Hostages, Dragons and Ransoms

It’s been a bit frantic of late but rest assured that the Bedside Table has not fallen into disuse.  But I’ve neglected to tell you what has been catching my interest.

As is my want I occasionally delve into other worlds, and it’s been the turn of the dragons recently, two separate batches of them.

First up was Naomi Novik.  The seventh in her Temeraire series, Crucible of Gold, was out recently, and I realised I had missed the sixth last year.  But the second hand outlets did the trick and I got right up to date.

These novels are set during the Napoleonic Wars, with the twist being that the Navy has a coterie or two of dragons to help out, as do the French.  The dragons of course hail from China, and so we travel the world, from the English Channel to the Highlands of Scotland, to South Africa and beyond, to the new colonies Down Under, and across the ocean to the remnants of Inca Gold.  Good fun, and cunningly mingling with history.

I was drawn to another part of the world by John McCarthy.  He was relating his own experience of spending five years in the Middle East, denied access to his home, a captive, a hostage, eventually freed.  In You Can’t Hide the Sun he returns to the area to talk to indigenous tribes, the Palestinians, denied their own homes in the Israel that evolved since 1948 at a time when his own father was part of the British Control.  McCarthy elicits a deep and profound understanding of the issues in the area, that seems to hold no solution, or at least not an easy one after 60-odd years of strife.  It’s a fine read and you might just look at the problems of the area from a different angle.

I was minded of a couple of essays by Amos Oz, who at one time served in the Israeli army, and who later looked at it a-new, from eyes not dissimilar to McCarthy.  I must get those essays back from Mistress Ghamellawalla, who may not have taken from them what I did, she being somewhat less than impartial on the matter, and understandably so.

And then it was dragons again, in the magical world created by Robin Hobb, who I have been reading for many years.  It all started with The Farseer Trilogy, a series I have in tatty paperback, longing to be replaced by hardback firsts, but there is quite a value to them now and it hasn’t happened, yet.  Farseer introduced the concept of dragons and she developed the theme through the sea serpents of her Liveship Traders, then back to the Farseer days with the Tawny Man, and finally into the current Rain Wild Chronicles.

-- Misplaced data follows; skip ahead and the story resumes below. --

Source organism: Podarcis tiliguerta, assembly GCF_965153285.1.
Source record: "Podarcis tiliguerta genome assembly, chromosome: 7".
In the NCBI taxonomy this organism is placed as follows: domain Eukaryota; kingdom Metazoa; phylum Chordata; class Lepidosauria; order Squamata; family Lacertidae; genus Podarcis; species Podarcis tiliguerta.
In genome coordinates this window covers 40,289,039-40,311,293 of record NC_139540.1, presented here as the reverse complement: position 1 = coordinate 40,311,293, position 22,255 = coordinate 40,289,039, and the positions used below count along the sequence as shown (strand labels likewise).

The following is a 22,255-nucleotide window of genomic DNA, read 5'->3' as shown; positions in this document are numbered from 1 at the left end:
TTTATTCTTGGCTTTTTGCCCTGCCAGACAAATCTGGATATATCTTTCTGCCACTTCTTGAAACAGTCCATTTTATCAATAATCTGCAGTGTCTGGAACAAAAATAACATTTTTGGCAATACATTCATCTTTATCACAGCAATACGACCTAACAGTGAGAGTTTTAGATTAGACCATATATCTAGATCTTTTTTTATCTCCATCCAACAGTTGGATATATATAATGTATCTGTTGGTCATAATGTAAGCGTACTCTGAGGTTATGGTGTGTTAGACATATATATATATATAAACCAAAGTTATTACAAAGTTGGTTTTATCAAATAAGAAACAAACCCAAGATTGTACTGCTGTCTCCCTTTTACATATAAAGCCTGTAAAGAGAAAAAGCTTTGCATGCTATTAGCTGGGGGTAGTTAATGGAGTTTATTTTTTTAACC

City of Dragons is the latest delicious instalment.  Leave all the problems behind and delve in.  There’s more to follow, for sure.

Currently I’m enjoying a new author, well new to me though long since deceased.  A year or so ago I picked up a volume newly published after a manuscript had been lost for 75 years or so.  The subject matter was RLS, and the author was one Arthur Ransome. 

I have vague memories of a grainy TV adaptation of Swallows & Amazons, but confess to never having read the books.  So I’m enjoying discovering Ransome now.  Perhaps there’s a new project in there, for I see he went to Russia, in 1914, with a role as war correspondent, and remained through the Revolution, publishing a couple of works, including Russia 1919, which I need to find, though it’s not looking easy, at least not at a price I can afford.  But the end of the Romanovs is like a shit to a flea and the quest is on.  As is the modern way though there’s a Print on Demand version with Faber Finds, which might let me read it, but get me that First, with the dustwrapper preferably.

Anyway, Ransome’s marriage was disintegrating.  His soon-to-be-ex-wife sent the unfinished manuscript of his study of Robert Louis Stevenson, a follow up to previous studies of Edgar Allan Poe (another one that sparks my interest) and Sir Walter Scott.  The publishers eventually released him from the deal and gave the job to Frank Swinnerton.  The ms eventually turned up, in 1990, in a lawyer’s strongroom, wrapped in brown paper.

It gives us an insight of one young author, before he started writing his childrens’ works, of an influence on his writing life.  Ransome was 10 when RLS died in 1894, and like all children ever since learned to love the tales and the poems of the scrawny Velvet Coat.  They influenced his own writings and at last we can read his views on the life and works of the master.  And in so doing I get a first glimpse of the craft of Ransome, and want more.

As always one book leads to another.  Weir of Hermiston will be next up, for it has been some time since I last delved in there.  This was the work that Stevenson was engaged in when the hunter returned from the hill that fateful day in Samoa.  I want also to track down his Essays of Travel.  But more than that there’s the whole world of Arthur Ransome opening up in front of me; perhaps for The Urchins too.

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